Author: Jorge Klor de Alva
Source: American Enterprise Institute (AEI)
Americans have long considered upward mobility as one of the paramount benefits of a college education. With bachelor’s degree holders earning nearly 74 percent more in wages than those with a high school diploma, realizing the American dream often relies on a formal postsecondary education.
However, great disparities exist between outcomes for students based on a wide range of factors, including demographic characteristics and differences in choice of study and the institutions that students attend. AEI investigated factors that might explain such variation in mobility rates in their latest report, “Is the University Next Door the Way to Upward Mobility?” Taking a specific look at comprehensive universities—public institutions that primarily enroll students who live near the campus—AEI found upward mobility ranges from around 30 percent to over 70 percent at both competitive and less selective institutions.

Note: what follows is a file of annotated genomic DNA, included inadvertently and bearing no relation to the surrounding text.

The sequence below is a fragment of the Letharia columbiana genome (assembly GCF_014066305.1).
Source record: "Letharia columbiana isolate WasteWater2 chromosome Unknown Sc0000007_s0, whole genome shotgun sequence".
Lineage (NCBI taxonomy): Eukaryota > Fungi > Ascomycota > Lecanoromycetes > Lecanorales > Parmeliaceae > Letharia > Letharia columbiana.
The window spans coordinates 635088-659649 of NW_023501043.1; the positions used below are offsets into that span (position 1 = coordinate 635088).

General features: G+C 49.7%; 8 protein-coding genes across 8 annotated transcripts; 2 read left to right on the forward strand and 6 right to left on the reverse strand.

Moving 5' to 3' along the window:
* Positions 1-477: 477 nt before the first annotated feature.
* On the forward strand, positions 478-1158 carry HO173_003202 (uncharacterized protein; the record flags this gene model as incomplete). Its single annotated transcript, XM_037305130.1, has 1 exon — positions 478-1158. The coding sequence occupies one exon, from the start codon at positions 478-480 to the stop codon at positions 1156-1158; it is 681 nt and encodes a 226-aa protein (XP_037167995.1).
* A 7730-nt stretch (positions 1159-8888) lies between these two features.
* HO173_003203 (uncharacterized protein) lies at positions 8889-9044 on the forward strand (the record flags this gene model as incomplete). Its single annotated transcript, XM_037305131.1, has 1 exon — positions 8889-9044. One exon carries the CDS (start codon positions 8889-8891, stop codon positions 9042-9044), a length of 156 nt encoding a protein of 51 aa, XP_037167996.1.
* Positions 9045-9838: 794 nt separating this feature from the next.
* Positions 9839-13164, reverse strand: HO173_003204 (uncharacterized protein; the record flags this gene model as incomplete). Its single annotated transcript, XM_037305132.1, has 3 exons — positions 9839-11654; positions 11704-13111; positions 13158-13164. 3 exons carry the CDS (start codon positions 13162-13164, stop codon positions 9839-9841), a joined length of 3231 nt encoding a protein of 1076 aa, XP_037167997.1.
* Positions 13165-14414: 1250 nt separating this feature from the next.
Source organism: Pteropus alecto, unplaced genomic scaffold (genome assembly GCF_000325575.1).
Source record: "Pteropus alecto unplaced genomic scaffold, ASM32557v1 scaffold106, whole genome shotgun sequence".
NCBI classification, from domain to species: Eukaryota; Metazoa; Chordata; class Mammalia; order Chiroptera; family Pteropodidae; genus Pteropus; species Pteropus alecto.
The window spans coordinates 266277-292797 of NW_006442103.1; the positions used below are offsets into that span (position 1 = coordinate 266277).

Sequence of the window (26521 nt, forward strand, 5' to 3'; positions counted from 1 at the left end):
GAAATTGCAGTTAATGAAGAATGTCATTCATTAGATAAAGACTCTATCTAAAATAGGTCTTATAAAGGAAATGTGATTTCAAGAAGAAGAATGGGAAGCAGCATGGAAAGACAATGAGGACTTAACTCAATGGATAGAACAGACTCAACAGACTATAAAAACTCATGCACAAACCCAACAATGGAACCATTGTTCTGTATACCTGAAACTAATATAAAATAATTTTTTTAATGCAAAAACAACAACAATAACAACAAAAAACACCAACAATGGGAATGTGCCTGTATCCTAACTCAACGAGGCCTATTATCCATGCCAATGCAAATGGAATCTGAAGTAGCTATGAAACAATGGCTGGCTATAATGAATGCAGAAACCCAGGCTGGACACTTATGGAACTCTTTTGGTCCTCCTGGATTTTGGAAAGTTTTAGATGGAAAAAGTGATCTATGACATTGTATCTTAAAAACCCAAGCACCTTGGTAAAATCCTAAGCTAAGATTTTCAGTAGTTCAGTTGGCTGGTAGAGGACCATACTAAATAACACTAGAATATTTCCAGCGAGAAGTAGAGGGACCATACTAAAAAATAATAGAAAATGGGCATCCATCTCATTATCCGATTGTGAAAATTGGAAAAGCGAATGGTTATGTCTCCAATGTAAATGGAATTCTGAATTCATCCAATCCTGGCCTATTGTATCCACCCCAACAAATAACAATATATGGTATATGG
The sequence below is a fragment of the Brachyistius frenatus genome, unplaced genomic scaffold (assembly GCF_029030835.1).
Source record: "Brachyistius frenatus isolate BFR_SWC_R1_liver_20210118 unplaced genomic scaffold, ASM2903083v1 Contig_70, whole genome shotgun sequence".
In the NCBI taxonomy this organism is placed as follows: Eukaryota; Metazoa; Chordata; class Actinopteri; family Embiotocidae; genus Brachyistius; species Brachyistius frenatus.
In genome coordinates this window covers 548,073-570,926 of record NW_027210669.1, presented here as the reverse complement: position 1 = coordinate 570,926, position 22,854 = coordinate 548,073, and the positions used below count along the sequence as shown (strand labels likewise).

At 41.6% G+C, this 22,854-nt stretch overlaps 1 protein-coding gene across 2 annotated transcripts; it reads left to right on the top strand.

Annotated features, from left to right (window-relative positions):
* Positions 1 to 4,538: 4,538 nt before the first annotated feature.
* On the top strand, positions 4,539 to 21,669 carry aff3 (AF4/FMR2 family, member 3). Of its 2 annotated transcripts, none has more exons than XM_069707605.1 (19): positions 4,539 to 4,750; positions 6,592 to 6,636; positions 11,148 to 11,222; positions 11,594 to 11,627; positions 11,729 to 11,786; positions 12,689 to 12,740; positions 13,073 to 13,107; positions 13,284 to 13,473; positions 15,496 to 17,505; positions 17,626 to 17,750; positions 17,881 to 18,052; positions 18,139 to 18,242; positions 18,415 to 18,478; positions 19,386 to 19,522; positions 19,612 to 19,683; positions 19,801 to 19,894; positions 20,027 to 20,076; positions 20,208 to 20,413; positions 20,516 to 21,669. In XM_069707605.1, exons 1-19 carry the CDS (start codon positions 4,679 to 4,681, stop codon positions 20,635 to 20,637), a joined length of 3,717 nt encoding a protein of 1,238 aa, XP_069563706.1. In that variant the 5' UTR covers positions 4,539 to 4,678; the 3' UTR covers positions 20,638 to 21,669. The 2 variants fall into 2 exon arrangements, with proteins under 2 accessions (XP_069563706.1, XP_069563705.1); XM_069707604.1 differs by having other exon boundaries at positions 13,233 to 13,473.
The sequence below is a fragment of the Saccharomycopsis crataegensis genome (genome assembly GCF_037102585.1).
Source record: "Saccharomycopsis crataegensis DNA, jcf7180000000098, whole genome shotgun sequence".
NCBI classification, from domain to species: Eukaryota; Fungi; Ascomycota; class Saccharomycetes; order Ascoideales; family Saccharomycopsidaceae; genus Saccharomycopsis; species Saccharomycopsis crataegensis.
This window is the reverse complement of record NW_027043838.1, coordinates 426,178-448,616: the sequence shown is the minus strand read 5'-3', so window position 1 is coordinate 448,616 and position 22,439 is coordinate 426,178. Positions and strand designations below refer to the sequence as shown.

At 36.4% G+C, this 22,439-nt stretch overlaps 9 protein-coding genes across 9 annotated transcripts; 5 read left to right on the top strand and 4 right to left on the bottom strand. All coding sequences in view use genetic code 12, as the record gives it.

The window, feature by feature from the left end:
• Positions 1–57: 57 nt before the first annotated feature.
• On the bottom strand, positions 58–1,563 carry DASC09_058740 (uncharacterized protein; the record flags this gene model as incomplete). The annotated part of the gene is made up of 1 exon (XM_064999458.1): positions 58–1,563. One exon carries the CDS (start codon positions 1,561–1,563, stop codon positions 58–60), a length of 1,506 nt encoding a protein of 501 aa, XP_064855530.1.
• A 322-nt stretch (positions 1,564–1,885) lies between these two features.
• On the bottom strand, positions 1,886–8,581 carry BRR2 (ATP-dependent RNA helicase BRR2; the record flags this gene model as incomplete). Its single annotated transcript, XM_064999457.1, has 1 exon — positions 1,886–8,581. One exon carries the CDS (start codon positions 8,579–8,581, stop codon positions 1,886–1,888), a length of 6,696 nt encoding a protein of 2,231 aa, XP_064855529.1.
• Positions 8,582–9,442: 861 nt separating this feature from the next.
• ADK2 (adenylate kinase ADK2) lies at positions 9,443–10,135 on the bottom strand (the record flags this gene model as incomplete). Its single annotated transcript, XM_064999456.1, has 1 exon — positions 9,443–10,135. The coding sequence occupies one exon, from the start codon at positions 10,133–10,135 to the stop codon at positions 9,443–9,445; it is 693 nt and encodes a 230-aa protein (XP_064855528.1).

The report further demonstrates that while students who attended comprehensive schools often realize the benefit of upward mobility, downward mobility is sometimes even more dramatic. Nearly 11 percent of students in the sample who started in the top three quintiles fell to the lowest quintile. Of the 32 percent of students who began in the top quintile, over 21 percent dropped to the lowest two quintiles by the time they reached their 30s.
Overall, AEI highlights the strong link between social mobility and graduation, demonstrating the continued need for institutions and policy makers to focus on best practices for broad access institutions to help students complete their degree.
To learn more about the study findings and recommendations, click here.